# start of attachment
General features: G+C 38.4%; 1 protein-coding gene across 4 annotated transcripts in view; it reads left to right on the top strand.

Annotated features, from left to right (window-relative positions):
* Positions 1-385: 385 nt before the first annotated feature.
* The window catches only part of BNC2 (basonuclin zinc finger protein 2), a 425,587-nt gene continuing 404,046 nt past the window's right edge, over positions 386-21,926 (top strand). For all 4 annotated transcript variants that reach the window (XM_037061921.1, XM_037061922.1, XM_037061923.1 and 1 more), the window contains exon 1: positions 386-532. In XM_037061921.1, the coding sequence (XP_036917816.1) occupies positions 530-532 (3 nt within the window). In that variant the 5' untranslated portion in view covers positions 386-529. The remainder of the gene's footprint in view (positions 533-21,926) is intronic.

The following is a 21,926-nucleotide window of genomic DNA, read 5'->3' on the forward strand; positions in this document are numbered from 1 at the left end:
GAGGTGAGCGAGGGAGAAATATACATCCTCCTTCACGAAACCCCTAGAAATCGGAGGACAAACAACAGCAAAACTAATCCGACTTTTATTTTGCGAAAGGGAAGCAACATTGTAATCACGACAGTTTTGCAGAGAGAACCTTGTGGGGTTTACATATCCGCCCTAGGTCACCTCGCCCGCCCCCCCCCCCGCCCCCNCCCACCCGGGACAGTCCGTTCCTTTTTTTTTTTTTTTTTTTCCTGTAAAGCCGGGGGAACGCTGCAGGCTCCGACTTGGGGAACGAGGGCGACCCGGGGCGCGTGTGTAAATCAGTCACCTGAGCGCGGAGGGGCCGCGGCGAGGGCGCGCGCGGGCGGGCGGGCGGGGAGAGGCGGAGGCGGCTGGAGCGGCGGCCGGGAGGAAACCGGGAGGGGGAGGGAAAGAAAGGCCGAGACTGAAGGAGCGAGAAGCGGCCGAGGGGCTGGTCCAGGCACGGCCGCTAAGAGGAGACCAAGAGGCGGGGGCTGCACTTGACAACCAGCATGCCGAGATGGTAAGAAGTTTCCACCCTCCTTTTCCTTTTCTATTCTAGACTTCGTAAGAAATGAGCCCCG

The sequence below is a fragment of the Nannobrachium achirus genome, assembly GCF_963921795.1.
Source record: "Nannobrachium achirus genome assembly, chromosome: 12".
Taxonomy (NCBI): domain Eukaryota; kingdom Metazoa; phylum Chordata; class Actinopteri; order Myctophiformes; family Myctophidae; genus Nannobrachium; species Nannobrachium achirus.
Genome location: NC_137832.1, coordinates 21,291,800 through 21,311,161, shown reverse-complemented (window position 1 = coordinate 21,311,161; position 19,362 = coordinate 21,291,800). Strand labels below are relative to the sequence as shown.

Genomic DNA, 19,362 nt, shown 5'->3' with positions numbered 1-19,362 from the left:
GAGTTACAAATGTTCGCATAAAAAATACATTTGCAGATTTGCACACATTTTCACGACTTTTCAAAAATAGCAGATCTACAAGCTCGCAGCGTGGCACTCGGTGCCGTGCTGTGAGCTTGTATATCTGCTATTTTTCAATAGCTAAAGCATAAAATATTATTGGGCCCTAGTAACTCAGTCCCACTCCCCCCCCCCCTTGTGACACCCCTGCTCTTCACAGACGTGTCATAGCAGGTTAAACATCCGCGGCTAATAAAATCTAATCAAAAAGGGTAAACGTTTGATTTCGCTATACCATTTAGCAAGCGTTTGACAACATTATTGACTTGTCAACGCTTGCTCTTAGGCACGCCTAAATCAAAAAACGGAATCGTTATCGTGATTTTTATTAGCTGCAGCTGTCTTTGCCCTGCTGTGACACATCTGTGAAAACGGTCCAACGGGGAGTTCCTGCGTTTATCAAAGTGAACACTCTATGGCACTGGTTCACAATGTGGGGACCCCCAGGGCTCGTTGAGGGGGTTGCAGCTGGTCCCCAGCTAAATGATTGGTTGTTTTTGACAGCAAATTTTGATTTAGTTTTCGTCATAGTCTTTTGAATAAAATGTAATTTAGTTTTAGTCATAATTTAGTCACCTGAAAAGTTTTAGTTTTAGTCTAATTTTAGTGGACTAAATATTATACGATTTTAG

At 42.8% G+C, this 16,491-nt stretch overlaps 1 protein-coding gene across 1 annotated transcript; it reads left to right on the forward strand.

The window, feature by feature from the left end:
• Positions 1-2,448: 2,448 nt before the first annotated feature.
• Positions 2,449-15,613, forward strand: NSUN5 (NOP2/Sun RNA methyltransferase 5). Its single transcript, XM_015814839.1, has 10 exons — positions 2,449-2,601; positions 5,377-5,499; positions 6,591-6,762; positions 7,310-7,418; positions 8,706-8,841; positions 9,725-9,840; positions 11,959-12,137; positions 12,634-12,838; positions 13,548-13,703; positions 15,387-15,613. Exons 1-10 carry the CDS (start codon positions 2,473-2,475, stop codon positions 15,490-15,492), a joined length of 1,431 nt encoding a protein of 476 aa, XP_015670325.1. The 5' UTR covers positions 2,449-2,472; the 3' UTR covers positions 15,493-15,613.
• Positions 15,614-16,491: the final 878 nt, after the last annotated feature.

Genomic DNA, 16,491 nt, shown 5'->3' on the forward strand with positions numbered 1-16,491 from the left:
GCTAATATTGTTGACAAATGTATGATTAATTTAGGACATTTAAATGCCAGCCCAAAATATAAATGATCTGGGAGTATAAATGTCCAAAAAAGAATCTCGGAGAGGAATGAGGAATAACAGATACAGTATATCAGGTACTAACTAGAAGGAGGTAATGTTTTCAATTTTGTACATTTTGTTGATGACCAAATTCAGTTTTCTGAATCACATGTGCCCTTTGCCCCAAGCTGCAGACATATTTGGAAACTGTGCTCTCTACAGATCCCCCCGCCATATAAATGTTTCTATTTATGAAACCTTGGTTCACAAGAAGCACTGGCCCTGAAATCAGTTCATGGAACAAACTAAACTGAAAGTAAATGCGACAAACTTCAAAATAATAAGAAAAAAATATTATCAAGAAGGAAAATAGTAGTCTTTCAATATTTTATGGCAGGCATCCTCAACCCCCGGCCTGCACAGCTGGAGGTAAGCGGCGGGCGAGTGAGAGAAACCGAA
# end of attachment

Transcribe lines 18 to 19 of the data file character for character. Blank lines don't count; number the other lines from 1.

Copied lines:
Genomic DNA, 16,491 nt, shown 5'->3' on the forward strand with positions numbered 1-16,491 from the left:
GCTAATATTGTTGACAAATGTATGATTAATTTAGGACATTTAAATGCCAGCCCAAAATATAAATGATCTGGGAGTATAAATGTCCAAAAAAGAATCTCGGAGAGGAATGAGGAATAACAGATACAGTATATCAGGTACTAACTAGAAGGAGGTAATGTTTTCAATTTTGTACATTTTGTTGATGACCAAATTCAGTTTTCTGAATCACATGTGCCCTTTGCCCCAAGCTGCAGACATATTTGGAAACTGTGCTCTCTACAGATCCCCCCGCCATATAAATGTTTCTATTTATGAAACCTTGGTTCACAAGAAGCACTGGCCCTGAAATCAGTTCATGGAACAAACTAAACTGAAAGTAAATGCGACAAACTTCAAAATAATAAGAAAAAAATATTATCAAGAAGGAAAATAGTAGTCTTTCAATATTTTATGGCAGGCATCCTCAACCCCCGGCCTGCACAGCTGGAGGTAAGCGGCGGGCGAGTGAGAGAAACCGAA